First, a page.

Chapter 43: The Plague Doctor

“See? I told you I was telling the truth. Stup—”

Jay clamped his mouth shut as I shot a glare in his direction.

Jay. That was the boy’s name. The little thief who took my coin pouch. He told me it on the way to his orphanage.

On the way here, he made me promise not to tell anyone about him trying to steal from me; that was why he showed apprehension on bringing me here. Apparently he was quite the troublemaker— which somehow, I was not surprised by at all.

And now, we stood right outside of the building; it was not small or run-down. In fact, it was fairly large compared to a house for a regular family. Which made sense: Jay had a dozen other ‘siblings’, so the orphanage had to have been sizable enough for all of them to live in.

“You haven’t shown me anything,” I muttered. “This is just a building.”

“Well if you still don’t believe me—”

Shut up, I believe you now, ok? Just… let’s go inside.” I said, and took off in a huff.

We entered through the small gate, following the walkway up to the front door; Jay opened it, and I entered after him.

As soon as I did, I covered my ears as a piercing wail cut through the room; I flinched, and nearly drew my dagger as a reflex but managed to catch myself.

I looked back up, and was met with a scene straight from a movie. A little girl, around four years of age, was crying and grasping at a stuffed animal. Not a teddy bear, but a… mole?

Whatever it was, it appeared to be damaged. And that was why she was crying. A teenage boy— no more than fifteen— hastily ran up to a little girl and began trying to calm her down. She pointed at a younger boy scowling to the side, and began babbling incomprehensibly.

“Calm down, calm— he did what?” The teen leaned in, trying to make out what the girl was saying. But it was no use. He recoiled as her crying morphed from nonsensical speech into incoherent screaming.

I turned to Jay. “Uh, is this a bad time?” I asked.

“No,” he sighed. “It’s been like this since Ms Sharity got sick.”

“Oh,” I said, ignoring the incessant shrieking that was only worsened as the other boy began to argue. I honestly felt bad for the teen trying to resolve things diplomatically, but I focused on what I came here for. “So… this Ms Sharity. Where is she?”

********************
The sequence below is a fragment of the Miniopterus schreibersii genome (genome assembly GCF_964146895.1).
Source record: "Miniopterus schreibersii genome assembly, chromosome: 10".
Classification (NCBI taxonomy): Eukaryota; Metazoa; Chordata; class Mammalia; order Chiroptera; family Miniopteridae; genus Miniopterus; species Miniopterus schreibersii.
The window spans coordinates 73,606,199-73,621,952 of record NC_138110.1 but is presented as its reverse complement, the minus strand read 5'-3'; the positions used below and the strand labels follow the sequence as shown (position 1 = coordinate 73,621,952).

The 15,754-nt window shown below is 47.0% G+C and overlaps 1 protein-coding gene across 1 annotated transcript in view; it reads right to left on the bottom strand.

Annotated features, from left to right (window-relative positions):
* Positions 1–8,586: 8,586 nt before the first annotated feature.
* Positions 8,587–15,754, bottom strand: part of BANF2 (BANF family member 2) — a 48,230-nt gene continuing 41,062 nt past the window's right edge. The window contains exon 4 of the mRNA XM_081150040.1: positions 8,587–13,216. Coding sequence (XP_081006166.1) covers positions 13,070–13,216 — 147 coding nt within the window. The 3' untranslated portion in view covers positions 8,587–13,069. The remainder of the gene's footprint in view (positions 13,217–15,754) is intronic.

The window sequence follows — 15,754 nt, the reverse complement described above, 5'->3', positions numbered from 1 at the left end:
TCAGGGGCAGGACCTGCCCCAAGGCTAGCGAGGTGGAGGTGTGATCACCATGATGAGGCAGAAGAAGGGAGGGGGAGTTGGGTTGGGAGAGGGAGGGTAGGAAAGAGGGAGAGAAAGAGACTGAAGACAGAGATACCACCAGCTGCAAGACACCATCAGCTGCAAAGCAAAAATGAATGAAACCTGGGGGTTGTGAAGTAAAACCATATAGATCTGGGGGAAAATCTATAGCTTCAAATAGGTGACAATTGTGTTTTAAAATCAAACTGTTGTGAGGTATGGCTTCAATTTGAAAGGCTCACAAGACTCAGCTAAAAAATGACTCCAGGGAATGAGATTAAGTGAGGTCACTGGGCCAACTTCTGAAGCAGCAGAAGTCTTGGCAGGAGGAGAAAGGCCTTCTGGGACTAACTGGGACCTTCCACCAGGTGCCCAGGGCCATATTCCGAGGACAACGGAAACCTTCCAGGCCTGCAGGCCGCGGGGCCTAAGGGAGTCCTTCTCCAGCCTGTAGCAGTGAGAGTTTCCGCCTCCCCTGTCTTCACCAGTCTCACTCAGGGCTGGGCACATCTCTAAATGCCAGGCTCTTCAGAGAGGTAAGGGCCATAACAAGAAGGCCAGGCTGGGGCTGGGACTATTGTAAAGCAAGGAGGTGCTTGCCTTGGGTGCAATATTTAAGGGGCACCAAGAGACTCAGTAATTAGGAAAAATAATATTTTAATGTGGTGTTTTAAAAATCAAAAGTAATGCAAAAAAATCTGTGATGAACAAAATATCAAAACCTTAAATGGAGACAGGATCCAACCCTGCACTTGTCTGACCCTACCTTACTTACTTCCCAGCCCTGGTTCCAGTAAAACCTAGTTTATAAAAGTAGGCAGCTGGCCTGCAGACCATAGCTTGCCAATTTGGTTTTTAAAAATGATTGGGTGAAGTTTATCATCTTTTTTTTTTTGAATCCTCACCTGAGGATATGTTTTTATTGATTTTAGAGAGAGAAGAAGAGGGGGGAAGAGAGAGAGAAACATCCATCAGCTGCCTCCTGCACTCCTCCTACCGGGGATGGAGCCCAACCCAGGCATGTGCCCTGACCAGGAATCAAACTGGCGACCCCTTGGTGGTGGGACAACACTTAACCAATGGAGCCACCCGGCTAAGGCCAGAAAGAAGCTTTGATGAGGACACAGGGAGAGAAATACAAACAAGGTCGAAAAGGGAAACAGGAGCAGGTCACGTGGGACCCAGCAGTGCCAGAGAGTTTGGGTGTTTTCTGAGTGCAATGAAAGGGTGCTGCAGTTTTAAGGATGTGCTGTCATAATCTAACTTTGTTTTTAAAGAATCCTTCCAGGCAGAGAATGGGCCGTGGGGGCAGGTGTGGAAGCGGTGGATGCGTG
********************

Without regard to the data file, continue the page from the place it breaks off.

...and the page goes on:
“She’s in a room at the back. But I haven’t been allowed to see her or little Patty. Only Eaton gets to check up on her.” Jay folded his arms, scowling. “I don’t understand why I can’t see her but he can. It’s unfair!”

“Well, you’ve got to maintain your distance. Because… you know?”

He obviously did not know; there was no way a random village boy would understand the concept behind germs, especially in a world with a different history of science as mine. Perhaps someone— whatever the equivalent of a scientist was in this world— would posit something similar to my understanding about the spread of disease. But it certainly would not have been pervasive enough to have reached Jay: a kid without much of an educational background.

So, he gave me a blank stare as I tried to change the subject. “Anyways, you’ve got a reason to see her now, right? Just for me to confirm confirm that she’s actually sick and you’re not lying.”

That sounded a lot better in my head than it actually did. Jay’s stare turned into a glare, and I quickly tried to backtrack.

“Wait— I didn’t mean it like that! I don’t want her to be sick! If she is, I’ll have to pay the Plague Doctor for you, and that’s bad for me!” I tried to explain myself to him. The shouting in the background slowly died down, but his gaze remained locked on me. “That’s not what I mean… I’ll just shut up now.

“You really should.”

Sighing, I focused my attention on the approaching figure. Apparently the teenage boy managed to reach a resolution between the two parties, since they were both heading out the door to the outside. He addressed Jay standing right next to me.

“Why do you never show up when I need your help?” he asked. “Where have you been? Who’s this?”